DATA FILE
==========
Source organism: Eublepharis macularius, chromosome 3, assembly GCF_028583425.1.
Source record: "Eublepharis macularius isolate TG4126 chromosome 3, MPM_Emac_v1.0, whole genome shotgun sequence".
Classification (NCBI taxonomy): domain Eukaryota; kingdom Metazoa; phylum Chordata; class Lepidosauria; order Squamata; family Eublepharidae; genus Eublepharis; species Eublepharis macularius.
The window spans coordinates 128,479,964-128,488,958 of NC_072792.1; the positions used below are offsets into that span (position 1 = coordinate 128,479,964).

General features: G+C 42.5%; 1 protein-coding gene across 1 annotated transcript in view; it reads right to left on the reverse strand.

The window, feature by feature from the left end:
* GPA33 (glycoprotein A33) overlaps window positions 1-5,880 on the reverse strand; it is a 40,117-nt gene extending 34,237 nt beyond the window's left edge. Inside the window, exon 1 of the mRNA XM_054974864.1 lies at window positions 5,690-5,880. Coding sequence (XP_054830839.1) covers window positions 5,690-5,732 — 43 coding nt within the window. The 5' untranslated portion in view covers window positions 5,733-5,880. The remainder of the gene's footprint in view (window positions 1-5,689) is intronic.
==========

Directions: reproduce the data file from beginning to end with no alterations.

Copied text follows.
Source organism: Eublepharis macularius, chromosome 3, assembly GCF_028583425.1.
Source record: "Eublepharis macularius isolate TG4126 chromosome 3, MPM_Emac_v1.0, whole genome shotgun sequence".
Classification (NCBI taxonomy): domain Eukaryota; kingdom Metazoa; phylum Chordata; class Lepidosauria; order Squamata; family Eublepharidae; genus Eublepharis; species Eublepharis macularius.
The window spans coordinates 128,479,964-128,488,958 of NC_072792.1; the positions used below are offsets into that span (position 1 = coordinate 128,479,964).

General features: G+C 42.5%; 1 protein-coding gene across 1 annotated transcript in view; it reads right to left on the reverse strand.

The window, feature by feature from the left end:
* GPA33 (glycoprotein A33) overlaps window positions 1-5,880 on the reverse strand; it is a 40,117-nt gene extending 34,237 nt beyond the window's left edge. Inside the window, exon 1 of the mRNA XM_054974864.1 lies at window positions 5,690-5,880. Coding sequence (XP_054830839.1) covers window positions 5,690-5,732 — 43 coding nt within the window. The 5' untranslated portion in view covers window positions 5,733-5,880. The remainder of the gene's footprint in view (window positions 1-5,689) is intronic.